Mayfield is a LHP that oozes projection. He has a decent amount of strength in the frame presently with room to fill out still. On the mound, he has an ultra-easy delivery with slight crossbody action which adds some deception. He throws from a high ¾ slot with some arm speed. It’s an intriguing 3-pitch mix at present that projects to keep improving as he progresses to the next level, whether that be with a professional organization or at Oklahoma State. To start, he throws the fastball in the low to mid 90’s, topping out at 94mph. The pitch jumps out of the hand, and he shows good feel to locate it, especially when thrown at the top of the zone. Off of the fastball, he mixes in a slider that he throws comfortably in the upper 70’s currently. The pitch has a decent bit of sweep to it, and it features tight, late break that can cause some uncomfortable swings. Finally, Mayfield has a changeup, which he throws between 78-81mph. It has good fading life, and he shows an advanced feel for the pitch. The entire arsenal projects to be thrown harder as he fills out and advances to the next level. At present, it’s 3 quality pitches that should allow him to remain a starting pitcher, and he projects to be a middle of the rotation arm in the big leagues if he develops accordingly. However, he is already 19.4 years of age, which could hurt his draft stock a bit as teams prefer younger prep players. 

  1. Ryan Sloan, RHP, York (IL), Wake Forest Commit, 6’5” 220lbs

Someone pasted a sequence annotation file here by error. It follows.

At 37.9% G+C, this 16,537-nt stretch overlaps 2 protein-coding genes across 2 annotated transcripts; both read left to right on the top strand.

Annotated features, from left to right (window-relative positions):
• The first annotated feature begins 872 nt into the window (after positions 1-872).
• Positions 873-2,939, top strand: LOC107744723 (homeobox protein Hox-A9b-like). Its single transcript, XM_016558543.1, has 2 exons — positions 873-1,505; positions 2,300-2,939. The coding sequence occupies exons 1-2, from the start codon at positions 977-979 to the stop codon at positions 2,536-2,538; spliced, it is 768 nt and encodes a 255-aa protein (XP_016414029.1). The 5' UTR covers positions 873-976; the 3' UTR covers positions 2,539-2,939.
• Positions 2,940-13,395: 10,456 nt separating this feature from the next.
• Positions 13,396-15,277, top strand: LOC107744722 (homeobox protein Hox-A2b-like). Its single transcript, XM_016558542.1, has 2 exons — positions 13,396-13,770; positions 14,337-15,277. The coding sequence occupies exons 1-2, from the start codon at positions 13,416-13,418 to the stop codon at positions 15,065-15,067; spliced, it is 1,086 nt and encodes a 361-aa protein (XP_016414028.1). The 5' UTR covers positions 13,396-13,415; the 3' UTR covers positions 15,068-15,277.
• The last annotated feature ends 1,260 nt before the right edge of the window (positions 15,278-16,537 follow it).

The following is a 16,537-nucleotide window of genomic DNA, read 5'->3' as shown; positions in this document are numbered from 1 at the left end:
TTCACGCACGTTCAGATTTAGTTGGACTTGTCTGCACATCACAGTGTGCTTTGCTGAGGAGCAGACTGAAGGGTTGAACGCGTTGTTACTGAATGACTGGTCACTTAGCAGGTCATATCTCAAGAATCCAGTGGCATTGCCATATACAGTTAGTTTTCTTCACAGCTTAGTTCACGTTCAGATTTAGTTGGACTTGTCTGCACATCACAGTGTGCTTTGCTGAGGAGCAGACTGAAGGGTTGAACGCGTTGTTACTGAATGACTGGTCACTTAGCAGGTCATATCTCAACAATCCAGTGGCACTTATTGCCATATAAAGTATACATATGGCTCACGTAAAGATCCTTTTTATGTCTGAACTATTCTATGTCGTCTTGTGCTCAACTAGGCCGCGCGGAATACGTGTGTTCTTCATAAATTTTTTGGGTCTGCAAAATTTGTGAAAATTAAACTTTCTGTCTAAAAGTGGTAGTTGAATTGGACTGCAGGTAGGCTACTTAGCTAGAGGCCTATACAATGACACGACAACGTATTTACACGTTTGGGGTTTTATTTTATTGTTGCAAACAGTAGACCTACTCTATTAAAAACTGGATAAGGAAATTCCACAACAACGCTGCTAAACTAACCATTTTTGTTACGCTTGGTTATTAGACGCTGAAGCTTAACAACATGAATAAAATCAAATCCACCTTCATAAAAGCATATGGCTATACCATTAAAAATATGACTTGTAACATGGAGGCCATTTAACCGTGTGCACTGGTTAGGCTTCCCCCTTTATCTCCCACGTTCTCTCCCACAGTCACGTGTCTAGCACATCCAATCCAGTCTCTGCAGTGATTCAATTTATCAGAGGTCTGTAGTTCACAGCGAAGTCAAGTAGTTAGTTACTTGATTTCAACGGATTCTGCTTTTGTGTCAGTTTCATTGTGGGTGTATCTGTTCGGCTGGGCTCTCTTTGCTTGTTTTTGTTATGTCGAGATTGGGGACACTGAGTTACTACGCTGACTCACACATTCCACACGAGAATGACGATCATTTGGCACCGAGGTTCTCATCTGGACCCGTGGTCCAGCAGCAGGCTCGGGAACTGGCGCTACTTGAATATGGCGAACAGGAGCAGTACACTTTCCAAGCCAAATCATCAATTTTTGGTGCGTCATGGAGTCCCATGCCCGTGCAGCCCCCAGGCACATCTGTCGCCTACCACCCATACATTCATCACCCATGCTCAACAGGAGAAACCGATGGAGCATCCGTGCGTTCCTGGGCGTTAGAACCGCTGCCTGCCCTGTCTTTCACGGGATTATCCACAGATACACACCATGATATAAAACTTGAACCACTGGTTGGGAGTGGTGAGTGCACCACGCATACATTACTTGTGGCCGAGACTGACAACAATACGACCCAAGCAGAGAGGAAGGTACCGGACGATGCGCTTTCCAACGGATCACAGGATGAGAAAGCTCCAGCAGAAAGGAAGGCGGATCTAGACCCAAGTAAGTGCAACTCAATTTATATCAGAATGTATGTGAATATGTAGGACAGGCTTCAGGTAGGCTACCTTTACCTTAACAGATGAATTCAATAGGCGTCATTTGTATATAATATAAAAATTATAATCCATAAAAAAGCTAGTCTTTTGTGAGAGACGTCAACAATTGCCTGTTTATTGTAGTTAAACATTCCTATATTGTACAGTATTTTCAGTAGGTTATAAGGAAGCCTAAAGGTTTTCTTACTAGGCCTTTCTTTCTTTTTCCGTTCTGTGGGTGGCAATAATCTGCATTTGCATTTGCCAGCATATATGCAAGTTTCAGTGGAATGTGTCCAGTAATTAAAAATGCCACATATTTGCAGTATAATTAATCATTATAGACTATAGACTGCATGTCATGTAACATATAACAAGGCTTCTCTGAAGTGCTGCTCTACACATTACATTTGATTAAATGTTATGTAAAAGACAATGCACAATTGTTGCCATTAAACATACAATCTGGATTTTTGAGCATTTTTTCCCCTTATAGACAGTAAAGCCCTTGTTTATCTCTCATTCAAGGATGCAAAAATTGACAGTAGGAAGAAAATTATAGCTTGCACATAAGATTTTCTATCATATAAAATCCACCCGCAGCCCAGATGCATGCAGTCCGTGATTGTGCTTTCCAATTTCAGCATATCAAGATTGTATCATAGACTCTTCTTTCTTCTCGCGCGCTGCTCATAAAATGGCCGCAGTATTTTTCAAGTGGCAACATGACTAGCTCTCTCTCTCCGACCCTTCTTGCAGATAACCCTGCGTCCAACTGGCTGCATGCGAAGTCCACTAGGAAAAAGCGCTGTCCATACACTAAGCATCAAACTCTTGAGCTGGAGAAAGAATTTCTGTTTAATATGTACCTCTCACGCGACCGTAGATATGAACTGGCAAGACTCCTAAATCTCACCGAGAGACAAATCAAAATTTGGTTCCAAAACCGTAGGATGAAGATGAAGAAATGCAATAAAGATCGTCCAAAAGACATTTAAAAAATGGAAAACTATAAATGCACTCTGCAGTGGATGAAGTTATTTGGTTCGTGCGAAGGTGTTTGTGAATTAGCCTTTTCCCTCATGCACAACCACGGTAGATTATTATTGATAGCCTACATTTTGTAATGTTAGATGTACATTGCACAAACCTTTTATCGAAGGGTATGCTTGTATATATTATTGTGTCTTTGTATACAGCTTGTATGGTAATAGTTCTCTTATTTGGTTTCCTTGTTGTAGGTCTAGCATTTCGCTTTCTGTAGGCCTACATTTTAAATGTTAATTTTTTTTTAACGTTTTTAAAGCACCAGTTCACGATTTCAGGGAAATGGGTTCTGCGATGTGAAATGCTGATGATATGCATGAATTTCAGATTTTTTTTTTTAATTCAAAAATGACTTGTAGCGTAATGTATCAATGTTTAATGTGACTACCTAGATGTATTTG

Sloan is more physically advanced than most high schoolers and offers a very intriguing mix of high upside and a relatively high floor for the usually risky demographic of high school pitchers. The Illinois prep product and Wake Forest recruit has a typical pitcher's build at 6’5 and 220 pounds and has dominated on both the prep circuit and in high school ball, leading him to be named the Gatorade Illinois Player of the Year. Unlike most prep arms, Sloan has the rare ability to consistently locate all three of his offerings. I looked back through all of his starts for the last calendar year and he is one of very few prep pitchers in recent memory that doesn’t have a single start in which he had completely imploded. He keeps good tempo on the mound and consistently challenges hitters. The fastball can get up to 99 but sits in the 94-96 range, but I think there might be a little more in the tank there. He has multiple different shapes and uses more of a cut fastball against lefties while using a traditional running four seam against righties. The slider is used mostly in 2 strike situations but has some depth and generates swings and misses. He gets on top of the ball really effectively, giving him some tilt and making it more difficult for hitters to get on plane with all of his pitches. Sloan’s changeup is his best offspeed pitch, evidenced by the fact that he is comfortable using it against all hitters in all counts. His arm action on the change is identical to the fastball which gives him the ability to create really uncomfortable at bats for hitters. While I typically don’t think judging a pitcher's demeanor on the mound is an effective method of scouting, Sloan just looks incredibly comfortable in every situation. He rarely strays from his quick tempo and rarely loses a feel for his fastball or changeup. This is a really high upside guy who I’m confident will be an impact player in the major leagues.